Do mobile phones stop us from talking to each other?

2018-06-06

Mobile phones take away the power of conversation suggests recent insight from The Pulse Business

Sample: c800 Senior Professionals in the UK - June 2018

The Pulse Business ran its second Pulse Perspective which showed that (53%) believe that mobile phones are stopping us from talking to each other.

As one Senior Communications Director observed, "I think that increasingly the way we talk to each other is changing. Whilst some of the impact of mobile phones is negative, (it) can equally be hugely positive for example the ability to FaceTime/ Skype your family and friends allows you to both talk and see each other at a time that suits you even on the move."

Another Credit Derivative Broker said, "We now seem to spend our lives messaging or 'liking' messages and posts. It really seems our mobiles have literally dumbed us down…"

A lot of the comments left indicated there was strong debate around what mobile phones should be used for with one property developer summarising the situation thus, "Instant messaging apps like WhatsApp are fast becoming the preferred method of communicating especially for Y and Z generations. The ability to have an almost continuous conversation with someone throughout the day removing the formality of a voice call but with the ability in some cases to have confirmation of a message having been read as in the case of the read receipts on WhatsApp is possibly one of the attractions of this method of communicating versus talking on the phone. Additionally due to the 'live' continuous nature of these text exchanges people increasingly find themselves involved in a text exchange with a 3rd person while in the physical presence of someone they are ignoring or who is doing the same. Instant Messaging has provided another very powerful draw to lure people into their mobile devices and away from speaking."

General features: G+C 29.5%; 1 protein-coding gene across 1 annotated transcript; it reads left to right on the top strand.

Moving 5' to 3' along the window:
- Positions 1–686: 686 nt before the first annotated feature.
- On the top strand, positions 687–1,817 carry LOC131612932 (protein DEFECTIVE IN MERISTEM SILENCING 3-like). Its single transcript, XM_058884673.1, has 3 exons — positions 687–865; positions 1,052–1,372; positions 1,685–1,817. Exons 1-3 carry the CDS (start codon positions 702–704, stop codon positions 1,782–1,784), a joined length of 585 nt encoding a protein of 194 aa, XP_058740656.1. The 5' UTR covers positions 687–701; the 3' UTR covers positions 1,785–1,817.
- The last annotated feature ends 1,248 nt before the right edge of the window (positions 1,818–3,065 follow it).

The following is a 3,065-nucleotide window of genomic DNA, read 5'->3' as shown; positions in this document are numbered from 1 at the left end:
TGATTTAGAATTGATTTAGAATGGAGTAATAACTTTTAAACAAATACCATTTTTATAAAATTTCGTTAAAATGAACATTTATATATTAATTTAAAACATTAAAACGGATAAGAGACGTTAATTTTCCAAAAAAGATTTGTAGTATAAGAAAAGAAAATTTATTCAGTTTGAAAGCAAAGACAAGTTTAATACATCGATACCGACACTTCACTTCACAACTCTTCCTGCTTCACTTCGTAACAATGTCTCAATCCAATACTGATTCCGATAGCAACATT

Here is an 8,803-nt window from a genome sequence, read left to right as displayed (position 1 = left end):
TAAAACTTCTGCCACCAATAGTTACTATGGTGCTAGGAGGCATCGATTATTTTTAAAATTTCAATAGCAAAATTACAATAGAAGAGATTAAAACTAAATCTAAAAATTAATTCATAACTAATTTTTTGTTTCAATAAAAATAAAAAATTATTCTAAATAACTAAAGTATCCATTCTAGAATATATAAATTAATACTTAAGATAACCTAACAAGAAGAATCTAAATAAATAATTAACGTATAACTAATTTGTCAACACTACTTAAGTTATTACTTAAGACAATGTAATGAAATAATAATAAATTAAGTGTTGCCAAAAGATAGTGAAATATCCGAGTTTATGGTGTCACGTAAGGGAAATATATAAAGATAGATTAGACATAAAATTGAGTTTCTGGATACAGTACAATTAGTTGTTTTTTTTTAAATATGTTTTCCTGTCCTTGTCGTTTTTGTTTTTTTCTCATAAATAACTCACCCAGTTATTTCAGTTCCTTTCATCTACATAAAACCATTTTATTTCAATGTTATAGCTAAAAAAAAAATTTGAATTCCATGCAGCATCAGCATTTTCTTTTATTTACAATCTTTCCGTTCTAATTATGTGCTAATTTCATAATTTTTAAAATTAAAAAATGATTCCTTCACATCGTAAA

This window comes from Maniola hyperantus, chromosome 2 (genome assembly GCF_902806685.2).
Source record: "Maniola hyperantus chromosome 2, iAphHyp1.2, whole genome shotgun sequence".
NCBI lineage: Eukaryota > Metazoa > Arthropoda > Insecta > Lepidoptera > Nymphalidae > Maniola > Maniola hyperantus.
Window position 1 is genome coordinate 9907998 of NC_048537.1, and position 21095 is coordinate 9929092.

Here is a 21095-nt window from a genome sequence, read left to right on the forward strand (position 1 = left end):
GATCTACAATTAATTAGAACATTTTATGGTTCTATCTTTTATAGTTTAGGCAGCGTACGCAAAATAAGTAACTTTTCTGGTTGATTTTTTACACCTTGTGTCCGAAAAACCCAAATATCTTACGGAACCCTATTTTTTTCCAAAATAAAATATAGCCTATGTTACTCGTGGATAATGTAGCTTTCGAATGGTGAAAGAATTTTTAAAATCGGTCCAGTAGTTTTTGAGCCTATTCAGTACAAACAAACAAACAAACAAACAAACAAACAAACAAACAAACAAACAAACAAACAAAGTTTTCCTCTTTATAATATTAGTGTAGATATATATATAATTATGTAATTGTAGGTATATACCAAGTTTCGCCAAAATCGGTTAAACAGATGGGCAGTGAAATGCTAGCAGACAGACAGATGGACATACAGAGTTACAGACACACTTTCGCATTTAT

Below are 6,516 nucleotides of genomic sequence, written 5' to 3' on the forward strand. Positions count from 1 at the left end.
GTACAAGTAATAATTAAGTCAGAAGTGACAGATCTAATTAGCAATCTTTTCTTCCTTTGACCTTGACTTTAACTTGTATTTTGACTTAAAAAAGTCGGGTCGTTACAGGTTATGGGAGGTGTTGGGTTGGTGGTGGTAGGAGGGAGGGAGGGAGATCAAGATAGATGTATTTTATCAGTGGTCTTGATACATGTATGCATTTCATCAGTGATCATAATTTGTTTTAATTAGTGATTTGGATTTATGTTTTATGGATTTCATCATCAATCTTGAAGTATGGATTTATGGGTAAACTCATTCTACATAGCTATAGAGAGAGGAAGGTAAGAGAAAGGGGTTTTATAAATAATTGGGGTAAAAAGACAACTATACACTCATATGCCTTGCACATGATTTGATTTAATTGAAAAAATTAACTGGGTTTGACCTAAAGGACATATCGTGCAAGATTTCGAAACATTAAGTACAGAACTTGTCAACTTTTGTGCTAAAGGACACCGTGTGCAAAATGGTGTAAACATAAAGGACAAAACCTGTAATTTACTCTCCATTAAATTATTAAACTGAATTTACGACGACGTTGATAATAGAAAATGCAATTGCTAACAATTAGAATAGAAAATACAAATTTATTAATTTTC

Perhaps the last word resides with one respondent who surmised that mobile phones, "Suck away the time and the attention that would normally be afforded to strangers or friends for light conversation."
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